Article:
The one trip I didn’t want to do alone was Bolivia, specifically Salar de Uyuni, yet I somehow found myself doing exactly that. I had to take a plane to Santiago, another plane to Calama, and a bus to San Pedro de Atacama, Chile where I was to begin my journey to Uyuni. Naturally, my flight was delayed from Buenos Aires to Santiago, which caused me to miss my connecting flight to Calama, Chile. Luckily, a super sweet lady in front of me in line helped me get another flight to Calama, in addition to giving my family a very special gift.
Once in San Pedro de Atacama, the highest and driest desert in the world, I wandered all the cutesy shops in town, exchanged some USD for Bolivianos, and confirmed my reservation with Cordillera Travel.
I read 20 pages worth of horror stories on Trip Advisor about the travel companies associated with Salar de Uyuni, so I was hoping and praying that not only would our driver be safe, but that I’d be put in a car with other younger adventure-seekers like myself. Well, prayers answered – I was put in a car with one other American girl and two Australian guys and we had such a blast throughout the entire trip.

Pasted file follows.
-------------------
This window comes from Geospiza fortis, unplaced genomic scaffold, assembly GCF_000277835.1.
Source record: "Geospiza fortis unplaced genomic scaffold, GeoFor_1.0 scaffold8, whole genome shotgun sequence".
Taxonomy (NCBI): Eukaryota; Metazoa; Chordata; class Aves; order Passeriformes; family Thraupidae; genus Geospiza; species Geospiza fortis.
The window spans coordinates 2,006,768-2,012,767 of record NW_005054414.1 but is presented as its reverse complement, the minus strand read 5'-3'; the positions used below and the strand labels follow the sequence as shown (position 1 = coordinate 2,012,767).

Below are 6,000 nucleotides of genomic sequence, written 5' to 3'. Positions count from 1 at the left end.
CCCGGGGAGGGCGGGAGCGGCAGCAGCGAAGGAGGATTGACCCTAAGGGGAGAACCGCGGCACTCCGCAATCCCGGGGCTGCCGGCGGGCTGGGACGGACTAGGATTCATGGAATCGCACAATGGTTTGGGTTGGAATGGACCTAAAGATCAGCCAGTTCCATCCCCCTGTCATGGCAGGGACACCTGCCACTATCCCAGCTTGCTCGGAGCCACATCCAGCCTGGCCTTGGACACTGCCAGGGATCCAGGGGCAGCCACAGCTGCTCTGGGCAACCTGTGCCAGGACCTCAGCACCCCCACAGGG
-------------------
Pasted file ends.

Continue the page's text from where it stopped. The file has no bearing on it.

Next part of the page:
The people in your car really do make such a difference, and within a few hours of being cramped up in the car they’ll feel like your best friends. My new-found friends made the hours spent in a car fly by, and made the freezing hostels completely bearable.
The sights we saw along the way blew my mind. From Laguna Verde to the Daly Desert to Sol de Mañana geysers to Chiguana Salt Flats, my breath was taken away. We saw mirror-effects like no other, colorful mountains, rock formations just asking to be climbed, vibrant pink flamingos, and, of course, the world’s largest salt flats. I was so relieved to see that my group was almost as picture obsessive as I, so when it came time to take the infamous perspective photos on the salt flats they were down for trying everything. It was obvious that our Bolivian driver was annoyed with how much time we spent taking photos, but we didn’t care.
I had heard over and over that you will freeze your tuckus off on your way to Uyuni, but we didn’t have a problem. Even though the hostels didn’t have any heat, all of the beds had layers of alpaca blankets, which were as warm as ever (I didn’t even need to break out my sleeping bag). Outside of the blankets was definitely chilly though, so bundle up! Oh, and there’s no hot water so be prepared for frozen fingers.
All in all, the trip throughout Salar de Uyuni was absolutely magnificent and something I hope to experience again in my lifetime. Go go go.